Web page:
Greek default may be likely, but not inevitable
Greek default is not inevitable or desirable. A Greek default could trigger other indebted euro nations to default.
The consensus view among most economic analysts, both those that I normally find sensible and those that I normally don't find senseible, these days is that a debt writedown in Greece is inevitable and perhaps even desirable. I disagree on both counts.
Starting with the issue of inevitability, some argue that the high debt burden makes it inevitable . But that is not true. Countries have had bigger debt burdens historically and have in fact that right now in the case of Japan without there being any writedowns, or in the case of Japan any expectations of writedowns.
Others argue that it is inevitable because Greece has been shut out from the bond markets. But as long as other governments are willing to engage in arbitrage to provide Greece with the needed credit, bond markets are irrelevant and can remain irrelevant for an indefinite period. So long as governments don't irrationally try to end the arbitrage arrangement which will be profitable for them, no writedowns will be needed.
Of course, given the increased popularity of misinformed populists like the True Finns party in Finland that don't realize that it is a Greek default which would mean subsidies for the Greeks, not the arbitrage loans they oppose (more on this issue below) it is possible and indeed likely that this won't hold and a debt writedown will therefore come, but the point is that if these populists are shut out, as they've been in Finland so far, it is not inevitable.
As for the desirability issue there are two problems with it. The first is that a writedown would reward the Greeks for their past irresponsible deficit spending as they would be relieved of their debt. The populists who rail against having to bail out irresponsible Greeks would in fact then bring on the very outcome that they say theu oppose, and by allowing the Greeks to be relieved of their debts, this would encourage more irrespomsible deficit spending by Greece and others in the future.
One counterargument against this would be that a writedown while a writedown would reward the Greeks it would punish the banks that irresponsibly lent to Greece. But since no government will allow a bank collapse this means that it would be other governments that would take on the costs, meaning that a debt writedown would in fact be a large wealth transfer from Germany and other well managed countries to Greece, with the banks being mere intermediaries.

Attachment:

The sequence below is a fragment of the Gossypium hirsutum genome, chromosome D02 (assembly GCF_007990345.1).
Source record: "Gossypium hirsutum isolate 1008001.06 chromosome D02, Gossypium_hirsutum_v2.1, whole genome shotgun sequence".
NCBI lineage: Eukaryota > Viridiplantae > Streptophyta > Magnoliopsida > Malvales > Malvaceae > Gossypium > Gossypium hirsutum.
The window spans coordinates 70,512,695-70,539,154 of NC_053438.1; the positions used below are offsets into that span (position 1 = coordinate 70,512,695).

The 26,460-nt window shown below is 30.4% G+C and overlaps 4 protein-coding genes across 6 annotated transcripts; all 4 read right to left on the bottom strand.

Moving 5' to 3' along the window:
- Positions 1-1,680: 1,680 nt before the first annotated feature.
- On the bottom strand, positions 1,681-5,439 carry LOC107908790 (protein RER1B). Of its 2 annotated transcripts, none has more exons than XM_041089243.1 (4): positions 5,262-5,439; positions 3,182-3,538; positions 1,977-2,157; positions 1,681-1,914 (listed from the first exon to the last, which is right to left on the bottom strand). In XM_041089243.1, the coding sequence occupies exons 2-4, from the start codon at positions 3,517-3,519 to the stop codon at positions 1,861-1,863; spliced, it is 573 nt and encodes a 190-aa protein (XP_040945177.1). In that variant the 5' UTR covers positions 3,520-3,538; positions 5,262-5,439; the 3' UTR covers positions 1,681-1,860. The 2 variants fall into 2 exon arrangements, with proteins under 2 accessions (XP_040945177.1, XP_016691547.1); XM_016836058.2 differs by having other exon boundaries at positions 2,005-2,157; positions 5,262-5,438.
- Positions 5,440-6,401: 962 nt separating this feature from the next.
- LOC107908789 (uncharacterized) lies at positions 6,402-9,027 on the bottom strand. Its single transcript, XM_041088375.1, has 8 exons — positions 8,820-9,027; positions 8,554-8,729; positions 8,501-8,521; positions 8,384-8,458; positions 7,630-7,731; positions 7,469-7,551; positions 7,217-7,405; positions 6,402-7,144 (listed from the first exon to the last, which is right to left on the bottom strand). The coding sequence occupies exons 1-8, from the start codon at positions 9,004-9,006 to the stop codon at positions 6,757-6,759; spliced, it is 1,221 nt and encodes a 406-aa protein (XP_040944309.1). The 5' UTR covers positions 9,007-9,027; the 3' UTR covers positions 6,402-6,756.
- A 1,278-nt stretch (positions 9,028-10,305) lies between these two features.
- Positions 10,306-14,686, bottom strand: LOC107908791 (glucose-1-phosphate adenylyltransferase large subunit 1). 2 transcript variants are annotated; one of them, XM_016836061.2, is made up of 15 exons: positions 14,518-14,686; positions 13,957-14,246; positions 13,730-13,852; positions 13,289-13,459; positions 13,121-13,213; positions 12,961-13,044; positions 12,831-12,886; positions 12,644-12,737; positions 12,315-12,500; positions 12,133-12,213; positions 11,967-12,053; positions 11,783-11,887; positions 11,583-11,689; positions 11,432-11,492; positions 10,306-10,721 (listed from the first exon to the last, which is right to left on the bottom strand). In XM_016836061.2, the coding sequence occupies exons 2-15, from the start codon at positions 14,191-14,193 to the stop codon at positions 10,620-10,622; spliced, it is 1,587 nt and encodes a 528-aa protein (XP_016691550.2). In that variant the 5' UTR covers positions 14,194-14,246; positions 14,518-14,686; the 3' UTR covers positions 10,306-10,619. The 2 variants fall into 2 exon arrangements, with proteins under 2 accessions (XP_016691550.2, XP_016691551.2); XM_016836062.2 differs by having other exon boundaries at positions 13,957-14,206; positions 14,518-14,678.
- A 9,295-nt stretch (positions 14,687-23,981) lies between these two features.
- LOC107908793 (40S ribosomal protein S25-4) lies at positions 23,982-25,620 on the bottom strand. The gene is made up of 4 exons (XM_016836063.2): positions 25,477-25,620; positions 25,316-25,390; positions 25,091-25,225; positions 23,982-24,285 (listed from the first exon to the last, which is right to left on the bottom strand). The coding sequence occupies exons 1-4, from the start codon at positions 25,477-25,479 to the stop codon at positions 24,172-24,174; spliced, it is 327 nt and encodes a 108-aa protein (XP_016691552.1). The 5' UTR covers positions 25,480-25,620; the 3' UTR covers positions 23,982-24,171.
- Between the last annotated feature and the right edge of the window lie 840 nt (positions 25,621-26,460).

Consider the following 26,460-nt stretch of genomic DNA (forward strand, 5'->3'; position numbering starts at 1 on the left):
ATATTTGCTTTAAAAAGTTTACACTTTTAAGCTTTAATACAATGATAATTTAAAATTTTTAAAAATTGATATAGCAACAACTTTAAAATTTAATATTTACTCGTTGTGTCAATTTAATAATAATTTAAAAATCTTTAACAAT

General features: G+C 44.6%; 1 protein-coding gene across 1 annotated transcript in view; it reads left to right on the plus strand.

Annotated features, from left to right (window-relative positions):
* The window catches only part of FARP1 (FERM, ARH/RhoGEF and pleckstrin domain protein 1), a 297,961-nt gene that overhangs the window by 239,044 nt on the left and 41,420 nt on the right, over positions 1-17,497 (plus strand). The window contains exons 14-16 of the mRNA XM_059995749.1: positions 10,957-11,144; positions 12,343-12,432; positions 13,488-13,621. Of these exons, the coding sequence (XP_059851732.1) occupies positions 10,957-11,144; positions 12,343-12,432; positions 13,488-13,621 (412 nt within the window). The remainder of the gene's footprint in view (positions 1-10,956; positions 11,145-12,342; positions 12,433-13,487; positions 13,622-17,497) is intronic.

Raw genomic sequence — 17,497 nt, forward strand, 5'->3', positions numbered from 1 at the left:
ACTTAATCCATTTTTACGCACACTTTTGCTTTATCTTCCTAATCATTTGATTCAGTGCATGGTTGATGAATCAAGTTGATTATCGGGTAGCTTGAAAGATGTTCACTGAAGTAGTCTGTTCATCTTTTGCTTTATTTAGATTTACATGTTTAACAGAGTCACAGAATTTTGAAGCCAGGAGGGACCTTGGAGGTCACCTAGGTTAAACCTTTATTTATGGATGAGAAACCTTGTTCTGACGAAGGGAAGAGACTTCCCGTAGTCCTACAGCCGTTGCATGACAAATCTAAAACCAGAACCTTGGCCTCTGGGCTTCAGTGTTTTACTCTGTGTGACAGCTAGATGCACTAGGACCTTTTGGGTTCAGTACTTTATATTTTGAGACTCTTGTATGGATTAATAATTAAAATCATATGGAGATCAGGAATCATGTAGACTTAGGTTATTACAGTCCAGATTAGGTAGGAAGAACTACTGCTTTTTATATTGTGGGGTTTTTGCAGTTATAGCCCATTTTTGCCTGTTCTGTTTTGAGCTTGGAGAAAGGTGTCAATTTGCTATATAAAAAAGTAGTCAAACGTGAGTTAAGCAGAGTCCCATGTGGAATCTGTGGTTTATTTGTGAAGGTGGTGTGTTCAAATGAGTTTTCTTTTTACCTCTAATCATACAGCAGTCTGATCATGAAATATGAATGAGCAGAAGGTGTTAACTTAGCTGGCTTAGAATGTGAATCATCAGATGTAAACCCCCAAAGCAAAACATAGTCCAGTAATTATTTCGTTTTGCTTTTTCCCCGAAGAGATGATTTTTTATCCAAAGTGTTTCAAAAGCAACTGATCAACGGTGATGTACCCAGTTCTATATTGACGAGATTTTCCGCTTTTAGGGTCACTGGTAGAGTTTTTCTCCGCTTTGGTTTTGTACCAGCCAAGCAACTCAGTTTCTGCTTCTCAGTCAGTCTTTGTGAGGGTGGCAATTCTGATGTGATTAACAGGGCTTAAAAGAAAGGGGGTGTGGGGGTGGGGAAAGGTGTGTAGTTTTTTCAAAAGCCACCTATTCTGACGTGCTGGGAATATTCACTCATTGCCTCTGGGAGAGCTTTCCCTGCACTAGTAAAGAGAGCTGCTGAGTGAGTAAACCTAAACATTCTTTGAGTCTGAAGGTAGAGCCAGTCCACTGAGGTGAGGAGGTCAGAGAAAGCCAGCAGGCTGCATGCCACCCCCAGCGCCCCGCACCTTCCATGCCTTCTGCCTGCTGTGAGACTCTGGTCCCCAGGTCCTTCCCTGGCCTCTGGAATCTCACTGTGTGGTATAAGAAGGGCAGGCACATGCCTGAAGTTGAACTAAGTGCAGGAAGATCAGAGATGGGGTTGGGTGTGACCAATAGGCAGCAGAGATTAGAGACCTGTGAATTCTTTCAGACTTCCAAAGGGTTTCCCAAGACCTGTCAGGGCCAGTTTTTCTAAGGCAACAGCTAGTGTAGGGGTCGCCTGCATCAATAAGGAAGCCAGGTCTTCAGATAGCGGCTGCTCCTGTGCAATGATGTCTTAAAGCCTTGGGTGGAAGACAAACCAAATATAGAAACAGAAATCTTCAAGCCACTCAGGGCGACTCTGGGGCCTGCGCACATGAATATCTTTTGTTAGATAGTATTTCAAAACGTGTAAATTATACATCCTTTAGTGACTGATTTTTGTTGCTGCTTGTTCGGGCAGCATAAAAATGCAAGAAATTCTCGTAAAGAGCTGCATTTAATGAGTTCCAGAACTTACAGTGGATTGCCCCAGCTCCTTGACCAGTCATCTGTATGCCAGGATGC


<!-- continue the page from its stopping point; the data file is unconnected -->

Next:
And if Greece can get away with being relieved of their debts, other countries like Ireland and Portugal would later want to be given the same give-aways from the rest of Europe at enormous costs for taxpayers in other countries.
Furthermore it wouldn't really solve Greece's underlying problems because for one thing some of the debts is owned by Greek banks and the losses for them would require the Greek government to bail them out, disabling Greece from escaping that part of the debt.
Furthermore, Greece still have a significant primary deficit (deficit excluding interest payments) and that wouldn't go away with a debt writedown. And just who will loan Greece the money to cover that primary deficit is unclear.
Again, because of the increased popularity of the myth that a Greek debt writedown is inevitable and/or desirable, the risk is high that it will in fact happen. But it can be avoided if people realize that it can and should be avoided as it would create more problems than it solves, especially for those of us outside Greece.
The Christian Science Monitor has assembled a diverse group of the best economy-related bloggers out there. Our guest bloggers are not employed or directed by the Monitor and the views expressed are the bloggers' own, as is responsibility for the content of their blogs. To contact us about a blogger, click here. To add or view a comment on a guest blog, please go to the blogger's own site by clicking on the link above.